Louisville’s Copper & Kings American Brandy Co. takes a new-school approach to barrel aging America’s oldest spirit.
Visit Copper & Kings American Brandy Company’s gleaming facility in Louisville’s Butchertown neighborhood, and you’ll likely notice the faint rumbling of bass bleeding up from the maturation cellar.
Like a music-obsessed teen rocking out in the basement, there’s a constant stream of loud music pumping out from the depths of the distillery.
It’s not for the benefit of the employees, however, but for the brandy. Copper & Kings matures its distinctly American-style brandy through a process it calls sonic aging. A continuous stream of music reverberates throughout the cellar from five large, strategically placed subwoofers arranged among the racks of wooden barrels. The thumping beats help the liquid penetrate into the wood and pick up flavor, color and aroma, much like Kentucky’s climate helps mature a barrel of bourbon.
“The concept of sonic aging is not a principle of vibration, it’s a principle of pulsation,” says Copper & Kings founder Joe Heron. “You pulse a bass line into the distillate so that the alcohol molecules move away from the subwoofer until they collide with the wall, and then they have to go somewhere so they come back. It forms a sort of wave inside the barrel, and the theory around it is that there’s more frequent contact with the wood, which enhances maturation.
“It also gives us a conversation point,” Heron says. “We’re in love with music as a company. I mean, Copper & Kings is made to sound like a band, like Kings of Leon or Shovels and Rope or Iron & Wine. Our brandy is aged in Kentucky bourbon barrels and matured with rock and roll, and that’s cool.”
Our brandy is aged in Kentucky bourbon barrels and matured with rock and roll, and that’s cool.
You can follow CopperAndKings on Spotify to check in on what’s playing. Select playlists include David Bowie, Henry Rollins, Ice Cube, Jerry Lee Lewis and even one that celebrates International Day of Happiness (March 20, in case you were wondering).
Even Copper & Kings’ three pot stills — made by Louisville-based Vendome Copper Works — are in on the act. They’re named Isis, Magdalena and Sara after women mentioned on Bob Dylan’s “Desire” album.
Brandy is the one of the largest categories of alcoholic beverages that hardly anyone ever talks about. It’s made from a fruit-based mash, most often using grapes, which is then distilled. Most, but not all, brandies are barrel aged.
“It’s the oldest spirit in America,” Heron says. “The first documented recording of brandy was in 1640, 180 years before bourbon.”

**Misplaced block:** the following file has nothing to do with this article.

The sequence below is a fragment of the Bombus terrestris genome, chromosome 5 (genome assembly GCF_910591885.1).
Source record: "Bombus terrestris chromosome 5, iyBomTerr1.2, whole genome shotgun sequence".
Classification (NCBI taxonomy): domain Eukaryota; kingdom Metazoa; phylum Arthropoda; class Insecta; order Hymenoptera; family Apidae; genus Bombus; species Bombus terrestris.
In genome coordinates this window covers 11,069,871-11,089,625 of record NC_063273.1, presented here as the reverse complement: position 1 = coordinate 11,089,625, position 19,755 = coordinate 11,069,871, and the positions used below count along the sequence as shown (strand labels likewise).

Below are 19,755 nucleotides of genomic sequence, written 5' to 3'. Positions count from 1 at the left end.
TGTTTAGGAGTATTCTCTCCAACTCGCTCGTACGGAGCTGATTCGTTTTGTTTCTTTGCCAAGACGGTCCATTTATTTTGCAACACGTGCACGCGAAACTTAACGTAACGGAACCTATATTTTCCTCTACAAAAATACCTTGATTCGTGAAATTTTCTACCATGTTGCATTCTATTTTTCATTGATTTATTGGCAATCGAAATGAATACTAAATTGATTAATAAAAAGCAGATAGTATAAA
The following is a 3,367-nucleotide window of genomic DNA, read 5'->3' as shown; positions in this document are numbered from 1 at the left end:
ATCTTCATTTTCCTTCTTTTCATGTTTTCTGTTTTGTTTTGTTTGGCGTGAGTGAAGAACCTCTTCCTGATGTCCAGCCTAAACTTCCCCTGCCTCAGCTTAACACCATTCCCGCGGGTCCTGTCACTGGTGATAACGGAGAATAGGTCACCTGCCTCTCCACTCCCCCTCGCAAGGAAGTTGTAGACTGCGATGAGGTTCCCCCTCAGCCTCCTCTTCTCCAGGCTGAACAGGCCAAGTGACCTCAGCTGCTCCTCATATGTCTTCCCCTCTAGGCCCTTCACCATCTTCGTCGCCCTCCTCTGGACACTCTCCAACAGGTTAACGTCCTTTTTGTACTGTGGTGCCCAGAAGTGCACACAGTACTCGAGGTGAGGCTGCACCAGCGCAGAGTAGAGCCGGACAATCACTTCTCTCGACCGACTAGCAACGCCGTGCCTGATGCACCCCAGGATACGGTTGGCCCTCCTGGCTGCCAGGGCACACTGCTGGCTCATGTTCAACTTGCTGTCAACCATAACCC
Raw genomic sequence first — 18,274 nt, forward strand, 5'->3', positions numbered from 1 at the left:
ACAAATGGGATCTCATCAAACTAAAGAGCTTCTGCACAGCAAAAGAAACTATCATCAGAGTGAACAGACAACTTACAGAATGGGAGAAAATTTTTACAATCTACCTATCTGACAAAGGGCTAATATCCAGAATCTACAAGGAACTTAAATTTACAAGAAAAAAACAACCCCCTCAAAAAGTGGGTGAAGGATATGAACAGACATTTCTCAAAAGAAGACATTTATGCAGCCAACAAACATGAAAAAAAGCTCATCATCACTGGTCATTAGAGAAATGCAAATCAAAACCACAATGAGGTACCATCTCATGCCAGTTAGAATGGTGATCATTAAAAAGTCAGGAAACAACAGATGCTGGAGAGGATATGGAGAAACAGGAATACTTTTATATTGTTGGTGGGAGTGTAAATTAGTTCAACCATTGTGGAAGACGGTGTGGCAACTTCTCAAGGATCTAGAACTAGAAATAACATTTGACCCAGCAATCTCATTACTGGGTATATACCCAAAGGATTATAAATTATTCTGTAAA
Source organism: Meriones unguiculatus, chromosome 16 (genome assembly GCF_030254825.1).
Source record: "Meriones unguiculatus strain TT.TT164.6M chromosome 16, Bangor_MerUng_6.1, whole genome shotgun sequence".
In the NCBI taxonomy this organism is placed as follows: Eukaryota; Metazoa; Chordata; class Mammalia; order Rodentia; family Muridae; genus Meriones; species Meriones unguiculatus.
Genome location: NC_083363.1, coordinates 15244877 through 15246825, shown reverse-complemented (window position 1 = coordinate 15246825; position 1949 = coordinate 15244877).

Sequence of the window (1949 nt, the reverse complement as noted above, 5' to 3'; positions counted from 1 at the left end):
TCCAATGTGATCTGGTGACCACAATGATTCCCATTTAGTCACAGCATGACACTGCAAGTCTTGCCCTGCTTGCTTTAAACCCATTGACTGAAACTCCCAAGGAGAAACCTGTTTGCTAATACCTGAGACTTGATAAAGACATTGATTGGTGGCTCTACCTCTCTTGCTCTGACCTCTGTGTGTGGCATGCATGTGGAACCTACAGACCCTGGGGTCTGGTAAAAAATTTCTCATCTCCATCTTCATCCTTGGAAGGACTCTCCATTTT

Kentucky was once a hub of the American brandy industry. In the 1800s, there were more than 400 dedicated brandy distilleries operating in the state, Heron says, and 100 more that made both whiskey and brandy.
Copper & Kings offers several types of brandy, including its high-octane, 124-proof Butchertown Brandy. The distillery also recently released Floodwall, an American apple brandy aged in Kentucky bourbon barrels and finished in sherry casks.
In addition to brandy, Copper & Kings also makes four varieties of absinthe, which is “so much more rock and roll than gin,” Heron declares.
Copper & Kings also likes to teams up with craft brewer through its Cr&ftwerk program. Brewers age beer in Copper & Kings’ used brandy barrels, while the distillery ages batches of brandy in barrels previously used to barrel-age beers, such as Dark Lord from 3 Floyds and Smoked Imperial Porter from Sierra Nevada.
Copper & Kings even once distilled a batch of Bo & Luke Russian Imperial Stout from Louisville’s Against the Grain Brewery & Smokehouse.
“It turned out really great,” Heron says of the experiment. “We think the brandy process is much more appropriate for distilling beer than the whiskey process, because you’re trying to keep everything in rather than take it out.”
“Our intersection with craft beer is as much philosophical as it is physical,” he says. “We appreciate the adventurous nature and personality not only of the beers, but also of the people who make them. They’re not afraid to take risks, try new things and even fail a little, and neither are we. And, if it doesn’t work, there’s always another bottle.”